https://www.wintersown.org/wseo1/WS_Database_Z4.html

:arrow: Just for the record.... I've never wintersown peppers, tomatoes or any tender annuals like petunias or marigolds. I've stuck to perennials or annuals that I KNOW will self-seed in my area. I haven't wintersown in zone 4 yet...only in zone 5 (we just moved last yr), so I am not positive when the sprouting will occur. Depends on your weather conditions in the Spring. It will be a learning experiance for me this spring also. :D
sheeshshe wrote:OK, so this sounds like fun! so if I'm understanding correctly, I should sow all my perennials and annuals this way? perhaps sow the veggies indoors and then move outside like I normally do?


so, in zone 4, when do you think they'll approximately sprout?
Jan
"Bramble Oak"

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soil
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since i just started them and its still winter. I just planted two trays of snow peas in the greenhouse, they will go out when they are big enough to stop birds from eating them. i also did direct sow the extras along with the trays and should do pretty much just as good as long as the birds don't find them. its not going to get much colder than 25 from here on out according to the weather records i have, they wont grow fast, but once the weather gets to where they want peas will explode with growth. last year we got three 5 gallon buckets of snowpeas from 50 plants.( 30ft row about ) it would have still kept going but we couldnt eat anymore or give anymore away so the plants became mulch.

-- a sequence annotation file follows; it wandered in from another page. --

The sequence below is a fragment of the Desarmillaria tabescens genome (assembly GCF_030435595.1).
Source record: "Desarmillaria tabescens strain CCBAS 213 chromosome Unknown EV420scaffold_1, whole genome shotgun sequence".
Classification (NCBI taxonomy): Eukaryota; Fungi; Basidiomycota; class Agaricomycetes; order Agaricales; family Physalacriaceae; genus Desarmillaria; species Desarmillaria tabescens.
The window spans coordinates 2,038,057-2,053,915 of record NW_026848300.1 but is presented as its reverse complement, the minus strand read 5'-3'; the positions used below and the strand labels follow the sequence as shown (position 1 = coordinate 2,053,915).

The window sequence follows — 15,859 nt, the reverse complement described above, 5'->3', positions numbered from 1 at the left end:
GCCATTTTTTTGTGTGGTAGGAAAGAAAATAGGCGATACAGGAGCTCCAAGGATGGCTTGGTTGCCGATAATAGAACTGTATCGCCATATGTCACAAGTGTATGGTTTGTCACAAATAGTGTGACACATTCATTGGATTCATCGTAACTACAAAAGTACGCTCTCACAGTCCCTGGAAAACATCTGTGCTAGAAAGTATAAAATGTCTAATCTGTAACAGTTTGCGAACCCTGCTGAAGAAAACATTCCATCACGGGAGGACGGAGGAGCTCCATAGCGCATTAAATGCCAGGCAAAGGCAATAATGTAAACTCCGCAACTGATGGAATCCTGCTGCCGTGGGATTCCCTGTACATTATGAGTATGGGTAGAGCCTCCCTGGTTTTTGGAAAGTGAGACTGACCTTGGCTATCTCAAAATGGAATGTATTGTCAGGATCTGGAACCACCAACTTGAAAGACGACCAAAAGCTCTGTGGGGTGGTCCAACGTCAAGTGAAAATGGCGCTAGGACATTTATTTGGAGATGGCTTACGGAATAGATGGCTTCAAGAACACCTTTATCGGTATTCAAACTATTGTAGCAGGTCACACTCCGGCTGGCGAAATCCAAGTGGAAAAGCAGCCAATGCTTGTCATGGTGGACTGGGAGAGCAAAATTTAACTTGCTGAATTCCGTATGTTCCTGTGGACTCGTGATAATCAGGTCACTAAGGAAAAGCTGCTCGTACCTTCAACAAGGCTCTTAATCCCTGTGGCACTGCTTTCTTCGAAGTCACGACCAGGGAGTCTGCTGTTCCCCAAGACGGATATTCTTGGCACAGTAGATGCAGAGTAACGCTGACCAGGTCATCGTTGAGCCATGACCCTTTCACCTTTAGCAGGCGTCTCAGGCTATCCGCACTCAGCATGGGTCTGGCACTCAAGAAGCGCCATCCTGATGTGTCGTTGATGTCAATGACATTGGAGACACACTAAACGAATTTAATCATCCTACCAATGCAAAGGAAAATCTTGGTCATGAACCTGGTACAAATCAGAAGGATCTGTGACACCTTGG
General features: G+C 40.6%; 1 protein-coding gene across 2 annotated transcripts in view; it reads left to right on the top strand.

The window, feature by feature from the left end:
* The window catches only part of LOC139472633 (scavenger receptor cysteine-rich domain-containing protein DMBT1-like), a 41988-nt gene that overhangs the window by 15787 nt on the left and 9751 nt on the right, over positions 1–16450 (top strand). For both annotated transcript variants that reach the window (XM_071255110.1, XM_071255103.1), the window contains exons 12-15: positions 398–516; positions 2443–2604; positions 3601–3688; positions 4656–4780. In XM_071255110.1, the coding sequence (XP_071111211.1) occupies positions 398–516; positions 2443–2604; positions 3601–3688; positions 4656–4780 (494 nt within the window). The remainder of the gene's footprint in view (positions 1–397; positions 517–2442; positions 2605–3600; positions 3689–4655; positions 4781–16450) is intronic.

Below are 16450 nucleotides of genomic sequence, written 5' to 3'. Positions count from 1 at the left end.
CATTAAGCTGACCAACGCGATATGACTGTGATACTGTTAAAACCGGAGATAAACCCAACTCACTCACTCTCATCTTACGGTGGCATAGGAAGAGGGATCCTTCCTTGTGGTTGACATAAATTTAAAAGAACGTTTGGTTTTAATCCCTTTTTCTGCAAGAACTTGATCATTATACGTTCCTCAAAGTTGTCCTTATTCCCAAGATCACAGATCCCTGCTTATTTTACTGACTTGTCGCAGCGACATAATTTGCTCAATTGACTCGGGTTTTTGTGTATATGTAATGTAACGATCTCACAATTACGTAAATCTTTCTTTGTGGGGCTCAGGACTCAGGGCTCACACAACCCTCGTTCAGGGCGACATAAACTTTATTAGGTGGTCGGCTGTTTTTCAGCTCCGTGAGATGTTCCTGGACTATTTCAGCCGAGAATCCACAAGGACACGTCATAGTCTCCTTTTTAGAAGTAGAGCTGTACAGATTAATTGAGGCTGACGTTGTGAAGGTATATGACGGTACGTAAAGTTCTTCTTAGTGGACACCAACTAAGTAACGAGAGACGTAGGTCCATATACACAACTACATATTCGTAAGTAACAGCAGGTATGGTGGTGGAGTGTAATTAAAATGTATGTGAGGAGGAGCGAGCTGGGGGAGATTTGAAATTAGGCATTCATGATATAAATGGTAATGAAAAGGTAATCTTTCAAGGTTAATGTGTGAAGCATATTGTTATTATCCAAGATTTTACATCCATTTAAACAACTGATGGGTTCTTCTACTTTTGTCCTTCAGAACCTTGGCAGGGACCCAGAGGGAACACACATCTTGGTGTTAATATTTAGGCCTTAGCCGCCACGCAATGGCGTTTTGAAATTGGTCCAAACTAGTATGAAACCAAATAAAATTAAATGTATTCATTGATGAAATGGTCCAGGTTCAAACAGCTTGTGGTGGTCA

For all things come from earth, and all things end by becoming earth.

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sheeshshe
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we're pretty much on the zone 4/5 line... the last few winters have been really mild. last spring we had a early and hot spring. so much so that it fried my newly planted raspberries! spring was a whole month early!

now I'm not sure what I want to plant. hmmm.....

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brambleoak
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soil - I'm going to plants some peas this year but I'm not sure if I'm going to Spring sow them or Fall sow them.... Fresh peas are soooo good!

sheeshshe - :( I too take it when the Spring is unpredictible and I loose new plants. Luckily, I have raspberries growing wild here and loads and loads of blackberries. I'm surrounded by berries and oaks (hense the user name) :lol: